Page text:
Nearly all vernacular chairs use straight (not tapered) cylindrical tenons throughout.
Before I owned a tapered tenon cutter and reamer, I used a 1”-diameter auger to make the mortise in the seat, and I shaved the tenons on the legs to size with planes. This requires great care.
You can greatly speed the process by using a plug cutter in a drill or a brace to cut the tenons. These inexpensive tools ($16 to $38) are widely available. They are supposed to be used “only in a drill press,” but you can use them safely in a handheld drill or brace as long as you first taper the tip of your tenon.
I make this taper with a jack plane. First I drill a shallow 1”-diameter hole in the center of the end of the leg to act as a target to work toward. Then I use a coarse-set jack plane to waste away the top of the leg until the tenon cutter just barely fits over the tip of the leg.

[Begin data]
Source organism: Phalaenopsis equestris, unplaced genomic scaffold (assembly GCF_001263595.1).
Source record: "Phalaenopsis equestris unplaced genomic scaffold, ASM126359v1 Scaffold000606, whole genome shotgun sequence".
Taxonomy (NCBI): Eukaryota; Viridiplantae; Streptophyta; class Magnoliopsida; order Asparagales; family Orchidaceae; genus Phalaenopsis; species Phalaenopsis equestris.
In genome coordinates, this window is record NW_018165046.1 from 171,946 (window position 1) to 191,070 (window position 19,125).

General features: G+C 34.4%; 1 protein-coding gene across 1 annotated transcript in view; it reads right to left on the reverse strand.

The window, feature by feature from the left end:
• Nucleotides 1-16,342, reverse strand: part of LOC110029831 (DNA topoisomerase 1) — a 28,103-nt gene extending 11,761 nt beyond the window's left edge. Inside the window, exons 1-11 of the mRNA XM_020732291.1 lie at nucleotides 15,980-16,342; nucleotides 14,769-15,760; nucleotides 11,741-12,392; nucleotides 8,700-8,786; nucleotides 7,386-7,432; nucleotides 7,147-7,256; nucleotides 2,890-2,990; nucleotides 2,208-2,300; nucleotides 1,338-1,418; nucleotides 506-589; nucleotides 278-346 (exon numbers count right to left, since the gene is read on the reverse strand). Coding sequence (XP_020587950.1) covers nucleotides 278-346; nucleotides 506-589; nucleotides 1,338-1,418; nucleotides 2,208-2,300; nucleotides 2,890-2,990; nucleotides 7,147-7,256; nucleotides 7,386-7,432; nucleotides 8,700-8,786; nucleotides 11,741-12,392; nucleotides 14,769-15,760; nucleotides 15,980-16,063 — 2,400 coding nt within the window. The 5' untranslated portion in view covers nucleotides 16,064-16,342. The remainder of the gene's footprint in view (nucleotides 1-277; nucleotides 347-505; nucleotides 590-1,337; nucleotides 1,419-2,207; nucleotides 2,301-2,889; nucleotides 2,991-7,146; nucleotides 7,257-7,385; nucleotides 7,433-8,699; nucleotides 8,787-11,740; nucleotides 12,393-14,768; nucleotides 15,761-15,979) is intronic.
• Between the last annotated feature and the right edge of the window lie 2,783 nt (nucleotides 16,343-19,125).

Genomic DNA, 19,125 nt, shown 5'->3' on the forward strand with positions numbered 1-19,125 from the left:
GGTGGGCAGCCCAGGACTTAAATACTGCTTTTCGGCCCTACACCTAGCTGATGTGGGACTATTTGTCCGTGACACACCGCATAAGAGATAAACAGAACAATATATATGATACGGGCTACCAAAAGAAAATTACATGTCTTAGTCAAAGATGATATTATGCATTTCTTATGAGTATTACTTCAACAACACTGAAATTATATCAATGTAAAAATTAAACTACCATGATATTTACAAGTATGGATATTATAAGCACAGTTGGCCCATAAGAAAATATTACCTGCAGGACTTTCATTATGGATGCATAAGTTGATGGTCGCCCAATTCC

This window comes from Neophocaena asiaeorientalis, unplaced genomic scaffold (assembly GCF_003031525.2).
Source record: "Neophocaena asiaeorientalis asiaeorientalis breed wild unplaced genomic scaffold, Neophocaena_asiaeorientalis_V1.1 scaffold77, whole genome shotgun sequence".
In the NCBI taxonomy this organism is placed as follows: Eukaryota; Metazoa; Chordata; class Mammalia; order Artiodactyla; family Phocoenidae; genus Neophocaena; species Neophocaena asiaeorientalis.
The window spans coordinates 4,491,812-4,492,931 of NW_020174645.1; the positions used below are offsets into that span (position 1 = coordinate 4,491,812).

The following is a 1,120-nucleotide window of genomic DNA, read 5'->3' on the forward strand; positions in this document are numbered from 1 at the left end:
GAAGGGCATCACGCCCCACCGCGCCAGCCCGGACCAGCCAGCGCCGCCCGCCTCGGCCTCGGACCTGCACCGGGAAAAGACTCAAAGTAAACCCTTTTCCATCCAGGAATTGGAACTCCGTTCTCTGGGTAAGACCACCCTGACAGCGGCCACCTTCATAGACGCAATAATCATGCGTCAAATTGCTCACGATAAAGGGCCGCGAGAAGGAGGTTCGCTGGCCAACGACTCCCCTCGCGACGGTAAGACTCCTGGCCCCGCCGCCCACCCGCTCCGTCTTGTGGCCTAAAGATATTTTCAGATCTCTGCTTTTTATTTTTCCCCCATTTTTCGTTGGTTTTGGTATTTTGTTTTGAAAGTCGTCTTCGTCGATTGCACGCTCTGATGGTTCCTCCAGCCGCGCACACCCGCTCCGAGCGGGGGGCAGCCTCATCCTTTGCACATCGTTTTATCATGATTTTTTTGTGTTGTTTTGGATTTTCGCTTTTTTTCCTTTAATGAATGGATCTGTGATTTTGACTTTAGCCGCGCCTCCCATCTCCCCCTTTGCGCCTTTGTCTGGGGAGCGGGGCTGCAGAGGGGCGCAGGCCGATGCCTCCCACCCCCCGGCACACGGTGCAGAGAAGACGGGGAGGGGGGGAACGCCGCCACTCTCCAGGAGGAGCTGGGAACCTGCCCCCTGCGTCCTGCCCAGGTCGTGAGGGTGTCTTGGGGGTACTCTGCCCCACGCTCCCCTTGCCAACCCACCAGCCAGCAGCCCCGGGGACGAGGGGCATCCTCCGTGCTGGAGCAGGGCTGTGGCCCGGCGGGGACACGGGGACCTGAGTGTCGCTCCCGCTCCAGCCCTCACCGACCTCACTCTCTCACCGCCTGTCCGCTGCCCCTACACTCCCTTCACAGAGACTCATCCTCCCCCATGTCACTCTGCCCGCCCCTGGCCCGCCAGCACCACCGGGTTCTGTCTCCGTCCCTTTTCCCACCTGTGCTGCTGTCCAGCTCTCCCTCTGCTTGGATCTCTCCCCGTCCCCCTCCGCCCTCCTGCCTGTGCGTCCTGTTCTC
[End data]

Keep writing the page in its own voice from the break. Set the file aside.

Next I level the leg in my vise, and I level the tenon cutter (I use a bubble level I epoxied to my drill’s body). Then I drill. It makes a nearly perfect 1”-diameter tenon (0.995”). The tenon has a shoulder, which I like for mechanical reasons. I like to lock the shoulder against the underside of the seat and lock the tenon in the top of the seat with a wedge. But you can plane away the shoulder if you like. Here’s a short movie that shows the tenon-cutting process.
More tips to come.
— Christopher Schwarz